Theories of Evolution of Class 12
Defined as “dissimilarities of features among members of the same species”. Offsprings of same parent are different and also differ from their parent. This is due to sexual reproduction. Variation occuring at gene level are inheritable hence are the raw material for evolution. The genetic constitution which governs such traits is called genotype. Phenotype is the physical expression of genes of an organism. Natural selection can act upon genetic variation only when it is expressed in the phenotype.
Somatogenic and Blastogenic Variation
Changes in somatic parts of the body are somatic variations e.g. wrestler’s muscle, circumcised penis of muslims, academic or cultural achievements etc., not inheritable, hence are no factor for evolution. Blastogenic variations are the changes at germinal cell level or in the genotype or gene patterns, these are inheritable and hence form the basis for evolution.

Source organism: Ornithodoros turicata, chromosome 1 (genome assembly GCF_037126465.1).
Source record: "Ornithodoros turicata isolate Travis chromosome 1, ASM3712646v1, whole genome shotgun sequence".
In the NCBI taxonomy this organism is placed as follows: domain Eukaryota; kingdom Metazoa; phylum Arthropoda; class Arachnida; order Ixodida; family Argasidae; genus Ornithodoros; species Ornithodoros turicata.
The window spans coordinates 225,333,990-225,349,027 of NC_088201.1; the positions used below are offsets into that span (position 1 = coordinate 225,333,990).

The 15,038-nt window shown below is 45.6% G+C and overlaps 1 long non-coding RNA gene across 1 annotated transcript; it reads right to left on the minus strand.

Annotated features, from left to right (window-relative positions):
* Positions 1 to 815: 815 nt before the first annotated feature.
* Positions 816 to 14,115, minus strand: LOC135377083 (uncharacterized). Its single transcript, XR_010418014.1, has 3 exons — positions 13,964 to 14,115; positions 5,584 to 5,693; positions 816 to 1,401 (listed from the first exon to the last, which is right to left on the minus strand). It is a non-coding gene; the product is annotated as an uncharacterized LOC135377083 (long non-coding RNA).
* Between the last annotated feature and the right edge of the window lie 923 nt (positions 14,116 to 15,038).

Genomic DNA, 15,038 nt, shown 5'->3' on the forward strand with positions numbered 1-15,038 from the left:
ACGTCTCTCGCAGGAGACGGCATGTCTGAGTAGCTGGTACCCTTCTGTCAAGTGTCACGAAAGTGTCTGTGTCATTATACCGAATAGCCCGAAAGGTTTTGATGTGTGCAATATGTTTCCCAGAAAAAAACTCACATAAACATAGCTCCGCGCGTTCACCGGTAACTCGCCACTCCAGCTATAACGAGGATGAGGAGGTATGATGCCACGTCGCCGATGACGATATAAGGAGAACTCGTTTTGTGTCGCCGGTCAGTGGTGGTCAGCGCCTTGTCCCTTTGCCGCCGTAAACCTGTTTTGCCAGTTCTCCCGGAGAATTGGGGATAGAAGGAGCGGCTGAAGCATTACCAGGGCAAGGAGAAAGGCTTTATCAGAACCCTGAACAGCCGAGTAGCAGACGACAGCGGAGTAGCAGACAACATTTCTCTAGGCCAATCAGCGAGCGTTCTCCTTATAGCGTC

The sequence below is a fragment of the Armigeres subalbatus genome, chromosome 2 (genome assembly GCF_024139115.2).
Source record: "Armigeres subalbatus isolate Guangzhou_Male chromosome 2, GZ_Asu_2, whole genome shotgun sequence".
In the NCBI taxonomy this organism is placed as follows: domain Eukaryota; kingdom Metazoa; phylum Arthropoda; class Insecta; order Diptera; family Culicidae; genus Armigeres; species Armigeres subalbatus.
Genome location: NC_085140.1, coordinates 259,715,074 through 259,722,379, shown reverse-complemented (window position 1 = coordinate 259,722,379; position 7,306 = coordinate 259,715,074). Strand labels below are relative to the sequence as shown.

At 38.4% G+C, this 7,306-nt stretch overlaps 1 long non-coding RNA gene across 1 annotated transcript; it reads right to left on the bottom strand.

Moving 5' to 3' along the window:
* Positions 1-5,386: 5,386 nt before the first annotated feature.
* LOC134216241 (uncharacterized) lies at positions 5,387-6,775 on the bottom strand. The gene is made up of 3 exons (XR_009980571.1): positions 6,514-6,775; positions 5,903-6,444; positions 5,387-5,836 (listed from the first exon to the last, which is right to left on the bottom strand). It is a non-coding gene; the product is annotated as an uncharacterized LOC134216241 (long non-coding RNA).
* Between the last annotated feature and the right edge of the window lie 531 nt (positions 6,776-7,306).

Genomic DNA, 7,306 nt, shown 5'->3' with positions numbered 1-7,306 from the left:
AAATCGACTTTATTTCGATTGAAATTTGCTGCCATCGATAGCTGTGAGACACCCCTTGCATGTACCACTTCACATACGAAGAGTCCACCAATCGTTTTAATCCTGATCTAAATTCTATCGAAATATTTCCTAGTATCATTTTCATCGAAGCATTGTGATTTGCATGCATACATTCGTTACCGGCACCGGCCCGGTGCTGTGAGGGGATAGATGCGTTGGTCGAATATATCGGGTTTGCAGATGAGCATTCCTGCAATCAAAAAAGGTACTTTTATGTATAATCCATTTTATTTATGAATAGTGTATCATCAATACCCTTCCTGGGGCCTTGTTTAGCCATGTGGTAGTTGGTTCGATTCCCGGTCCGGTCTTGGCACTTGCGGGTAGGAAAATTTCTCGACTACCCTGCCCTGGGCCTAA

Continuous and Discountinuous Variation
Continuous variations are small, gradual changes e.g. changes in color, size, shape, body weight etc. The discontinuous variation are the discrete and sudden, without any intermediate stage or gradations. This is qualitative (substantive) when related to color, shape and size e.g., Ancon sheep in Seth Wright’s farm quantitative (meristic) when related to the number of parts e.g. - hexadactyli, single kidney, single horn etc.
Determinate and Indeterminate variation
Determinate variation are adaptive, selective and of definite evolutionary line, also called as orthogenic variation; controlled by strong genes, sometimes, it may become deleterious beyond the limit of its usefulness e.g. extra large antlers of Irish Elk and tooth of Smedolon. Indeterminate variations have no evolutionary line, it is sudden and nondirectional.
Causes of variation
Effect of environmental conditions
Change in the gene pattern like :
- Random distribution of homologous genes in meiosis
- Crossing over
- Dual parentage
- Random union of gametes during fertilization
Evolutionary agents are the forces that change the gene frequency of the population or deviation from Hardy-Weinberg equilibrium.